Cliques in Sport: Perceptions of Intercollegiate Athletes
Luc J. Martin, Jessi Wilson, M. Blair Evans, and Kevin S. Spink
Although cliques are often referenced in sporting circles, they have received little attention in the group dynamics literature. This is surprising given their potential influence on group-related processes that could ultimately influence team functioning (e.g., Carron & Eys, 2012). The present study examined competitive athletes’ perceptions of cliques using semistructured interviews with 18 (nine female, nine male) intercollegiate athletes (Mage = 20.9, SD = 1.6) from nine sport teams. Athletes described the formation of cliques as an inevitable and variable process that was influenced by a number of antecedents (e.g., age/tenure, proximity, similarity) and ultimately shaped individual and group outcomes such as isolation, performance, and sport adherence. Further, athletes described positive consequences that emerged when existing cliques exhibited more inclusive behaviors and advanced some areas of focus for the management of cliques within sport teams. Results are discussed from both theoretical and practical perspectives.
The Temporal Association Between Physical Activity and Fruit and Vegetable Consumption: A Longitudinal Within- and Between-Person Investigation
Oliver W.A. Wilson, Scott Graupensperger, M. Blair Evans, and Melissa Bopp
Background: Entering college is associated with significant lifestyle changes and the potential adoption of a lifelong lifestyle. This study examined the longitudinal relationship between physical activity (PA) and fruit and vegetable consumption (FVC) in the hopes that findings could inform student health promotion. Methods: A total of 369 undergraduate students provided complete responses to demographic, PA, and FVC items via an online survey 3 times over a 6-month period. Random intercept cross-lagged panel modeling examined the association between PA and FVC. Results: Models demonstrated a strong fit for both moderate PA and vigorous PA. In both models, FVC, but not PA, was stable across the 3 waves. Neither model revealed a temporal association between PA and FVC. Unlike the moderate PA model, the vigorous PA model revealed a strong positive association between trait-like vigorous PA and trait-like FVC. Conclusion: The stability of FVC over time reinforces the importance of facilitating the adoption and maintenance of healthy dietary behaviors among college students, whereas the instability of PA over time highlights the importance of promoting students’ PA year round. The absence of a temporal link between PA and FVC indicates that promotion of one behavior should not be assumed to result in improvement of the other.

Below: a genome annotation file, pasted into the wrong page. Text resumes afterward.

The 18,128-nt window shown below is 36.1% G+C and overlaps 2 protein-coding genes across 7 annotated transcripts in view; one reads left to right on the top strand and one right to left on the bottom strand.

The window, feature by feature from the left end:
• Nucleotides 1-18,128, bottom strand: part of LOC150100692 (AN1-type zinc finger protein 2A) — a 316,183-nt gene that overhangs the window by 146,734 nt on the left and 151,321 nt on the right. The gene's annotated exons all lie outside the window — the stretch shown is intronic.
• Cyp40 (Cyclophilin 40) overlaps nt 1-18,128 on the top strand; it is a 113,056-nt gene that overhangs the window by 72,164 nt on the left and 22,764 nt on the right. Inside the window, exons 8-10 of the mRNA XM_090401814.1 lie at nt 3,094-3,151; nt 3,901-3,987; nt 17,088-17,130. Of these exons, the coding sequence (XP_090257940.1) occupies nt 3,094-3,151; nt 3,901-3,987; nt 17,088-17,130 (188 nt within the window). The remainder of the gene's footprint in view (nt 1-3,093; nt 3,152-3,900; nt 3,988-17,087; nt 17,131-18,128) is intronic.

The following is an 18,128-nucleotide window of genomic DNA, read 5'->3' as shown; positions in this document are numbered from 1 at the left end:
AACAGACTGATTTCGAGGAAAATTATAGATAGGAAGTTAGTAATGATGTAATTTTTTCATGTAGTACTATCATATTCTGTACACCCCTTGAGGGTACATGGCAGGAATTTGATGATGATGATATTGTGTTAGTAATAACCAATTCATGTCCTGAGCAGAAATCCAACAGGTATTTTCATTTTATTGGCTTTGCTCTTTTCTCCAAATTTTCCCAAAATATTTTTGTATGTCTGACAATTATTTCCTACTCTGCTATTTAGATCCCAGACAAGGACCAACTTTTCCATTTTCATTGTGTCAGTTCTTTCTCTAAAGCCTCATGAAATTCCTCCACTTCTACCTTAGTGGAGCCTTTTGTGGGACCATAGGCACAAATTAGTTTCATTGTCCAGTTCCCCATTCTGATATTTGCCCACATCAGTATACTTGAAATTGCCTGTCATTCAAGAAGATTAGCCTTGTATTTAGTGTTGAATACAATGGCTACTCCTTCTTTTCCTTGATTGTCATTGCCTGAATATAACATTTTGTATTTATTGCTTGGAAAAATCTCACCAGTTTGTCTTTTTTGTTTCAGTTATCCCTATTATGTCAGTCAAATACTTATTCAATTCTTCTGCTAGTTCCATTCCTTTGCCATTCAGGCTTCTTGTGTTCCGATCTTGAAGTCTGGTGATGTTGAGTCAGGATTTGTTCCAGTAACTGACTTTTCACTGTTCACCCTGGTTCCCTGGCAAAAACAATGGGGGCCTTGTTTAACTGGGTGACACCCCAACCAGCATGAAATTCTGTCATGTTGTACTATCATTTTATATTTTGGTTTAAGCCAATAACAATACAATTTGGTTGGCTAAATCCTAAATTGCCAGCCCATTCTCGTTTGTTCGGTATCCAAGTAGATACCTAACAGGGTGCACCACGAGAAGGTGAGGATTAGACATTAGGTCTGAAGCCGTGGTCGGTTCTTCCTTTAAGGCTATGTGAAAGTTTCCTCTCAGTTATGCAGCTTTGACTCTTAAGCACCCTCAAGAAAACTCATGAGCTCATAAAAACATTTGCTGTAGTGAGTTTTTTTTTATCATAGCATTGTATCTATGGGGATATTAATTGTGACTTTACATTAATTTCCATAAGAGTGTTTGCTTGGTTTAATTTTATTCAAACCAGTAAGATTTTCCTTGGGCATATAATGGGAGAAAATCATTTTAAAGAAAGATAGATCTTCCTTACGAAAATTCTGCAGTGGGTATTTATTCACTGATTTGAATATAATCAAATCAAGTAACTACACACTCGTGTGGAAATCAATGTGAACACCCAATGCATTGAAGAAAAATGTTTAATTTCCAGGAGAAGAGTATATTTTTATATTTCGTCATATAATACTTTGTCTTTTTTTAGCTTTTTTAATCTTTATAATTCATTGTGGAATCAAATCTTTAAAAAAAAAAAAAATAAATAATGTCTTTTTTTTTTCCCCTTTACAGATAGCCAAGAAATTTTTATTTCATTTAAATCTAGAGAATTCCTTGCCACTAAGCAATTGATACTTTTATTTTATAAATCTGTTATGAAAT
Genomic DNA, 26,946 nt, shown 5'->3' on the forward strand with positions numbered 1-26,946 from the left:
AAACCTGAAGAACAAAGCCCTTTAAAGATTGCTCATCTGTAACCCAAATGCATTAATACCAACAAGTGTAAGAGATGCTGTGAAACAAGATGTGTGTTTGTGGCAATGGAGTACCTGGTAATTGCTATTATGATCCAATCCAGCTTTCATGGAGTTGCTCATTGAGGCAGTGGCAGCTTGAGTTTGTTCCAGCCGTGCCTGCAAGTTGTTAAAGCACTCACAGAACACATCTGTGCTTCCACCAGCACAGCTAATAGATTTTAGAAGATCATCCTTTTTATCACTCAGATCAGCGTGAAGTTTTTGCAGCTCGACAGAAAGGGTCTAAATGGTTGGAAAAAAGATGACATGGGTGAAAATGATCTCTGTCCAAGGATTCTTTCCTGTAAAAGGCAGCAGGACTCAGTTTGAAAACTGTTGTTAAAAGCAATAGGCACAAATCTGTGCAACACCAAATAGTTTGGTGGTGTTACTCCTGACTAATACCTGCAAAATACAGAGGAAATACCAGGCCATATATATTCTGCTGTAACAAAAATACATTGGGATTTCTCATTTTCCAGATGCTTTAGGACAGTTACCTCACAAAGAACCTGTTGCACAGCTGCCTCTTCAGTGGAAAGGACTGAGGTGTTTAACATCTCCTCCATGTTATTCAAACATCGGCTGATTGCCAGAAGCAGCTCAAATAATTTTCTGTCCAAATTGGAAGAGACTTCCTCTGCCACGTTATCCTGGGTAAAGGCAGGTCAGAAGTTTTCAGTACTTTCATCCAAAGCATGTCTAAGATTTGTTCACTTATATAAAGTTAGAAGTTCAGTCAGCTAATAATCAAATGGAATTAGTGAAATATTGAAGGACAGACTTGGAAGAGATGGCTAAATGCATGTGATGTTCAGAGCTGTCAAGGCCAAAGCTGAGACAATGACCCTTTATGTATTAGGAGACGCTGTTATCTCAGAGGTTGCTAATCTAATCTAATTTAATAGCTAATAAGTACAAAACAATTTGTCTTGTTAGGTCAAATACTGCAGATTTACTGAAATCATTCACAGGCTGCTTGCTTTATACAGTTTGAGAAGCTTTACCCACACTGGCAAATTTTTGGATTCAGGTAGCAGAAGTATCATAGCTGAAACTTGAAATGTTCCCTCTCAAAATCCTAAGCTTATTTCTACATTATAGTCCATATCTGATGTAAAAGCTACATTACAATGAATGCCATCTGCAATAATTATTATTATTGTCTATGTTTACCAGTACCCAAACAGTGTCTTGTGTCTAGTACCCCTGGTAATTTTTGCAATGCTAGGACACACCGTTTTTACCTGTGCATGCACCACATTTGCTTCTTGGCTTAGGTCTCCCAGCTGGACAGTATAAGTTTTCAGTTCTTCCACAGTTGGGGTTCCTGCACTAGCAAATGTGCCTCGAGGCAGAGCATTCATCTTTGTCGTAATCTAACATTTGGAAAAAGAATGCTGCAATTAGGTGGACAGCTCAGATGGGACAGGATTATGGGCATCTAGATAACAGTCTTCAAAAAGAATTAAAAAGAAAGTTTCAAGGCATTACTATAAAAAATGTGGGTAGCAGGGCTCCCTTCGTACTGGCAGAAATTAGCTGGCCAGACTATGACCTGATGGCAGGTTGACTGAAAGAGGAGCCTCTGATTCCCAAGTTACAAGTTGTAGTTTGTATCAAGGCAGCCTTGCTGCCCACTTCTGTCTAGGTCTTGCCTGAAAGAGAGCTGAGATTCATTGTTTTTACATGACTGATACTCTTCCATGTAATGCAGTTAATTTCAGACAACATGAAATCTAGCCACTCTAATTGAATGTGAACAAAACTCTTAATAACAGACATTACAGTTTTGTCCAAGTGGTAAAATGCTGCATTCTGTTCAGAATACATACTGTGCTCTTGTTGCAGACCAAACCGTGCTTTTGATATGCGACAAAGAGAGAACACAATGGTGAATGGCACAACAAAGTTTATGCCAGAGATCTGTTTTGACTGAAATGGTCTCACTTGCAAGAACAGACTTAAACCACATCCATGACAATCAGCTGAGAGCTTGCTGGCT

Experiencing the Social Environment of a Canoe Kayak Club: A Case Study of a Special Olympics Program
Krystn Orr, M. Blair Evans, Katherine A. Tamminen, and Kelly P. Arbour-Nicitopoulos
For individuals with an intellectual disability, emerging adulthood (18–25 years) may be a disruptive time with an abrupt ending to programming and services after adolescence. This study critically explores the social environment and experiences of individuals involved in a Special Olympics paddling program for emerging adult athletes with an intellectual disability. Using an instrumental case study design, multiple qualitative methods were implemented including photography, videography, observations, and interviews. The participants included four athletes (one female and three male; three with autism spectrum disorder, one with mild intellectual disability), three fathers, a coach, a program coordinator, and an administrator. Analyses were guided by interpretivism and the quality parasport participation framework. The findings highlight how the limited staff training and preparation, the complexity of providing such a program, and parental hidden labor in their adult children’s sport involvement influence the social environment. Implications for coaching practices include the importance of communication strategies and coach education.
A Scoping Review on College Student Physical Activity: How Do Researchers Measure Activity and Examine Inequities?
Oliver W.A. Wilson, Michael J. Panza, M. Blair Evans, and Melissa Bopp
Background: The purpose of this scoping review was to critically examine the design and quality of contemporary research involving college student physical activity participation, focusing on physical activity measurement, assessment of sociodemographic characteristics, and examination of inequities based on sociodemographic characteristics. Methods: Systematic searches were conducted in 4 electronic databases. Results: From 28,951 sources screened, data were extracted from 488 that met the inclusion criteria. The majority of the studies were cross-sectional in design (91.4%) and employed convenience sampling methods (83.0%). Based on the subsample of studies that reported the percentage of students meeting aerobic (n = 158; equivalent of 150 min/wk of moderate physical activity) and muscle-strengthening activity recommendations (n = 8; ≥2 times/wk), 58.7% and 47.8% of students met aerobic and muscle-strengthening recommendations, respectively. With the exception of age and sex, sociodemographic characteristics were rarely assessed, and inequities based upon them were even more scarcely examined—with no apparent increase in reporting over the past decade. Conclusions: College student physical activity levels remain concerningly low. The generalizability of findings from the contemporary literature is limited due to study design, and acknowledgement of the influence that sociodemographic characteristics have on physical activity has largely been overlooked. Recommendations for future research directions and practices are provided.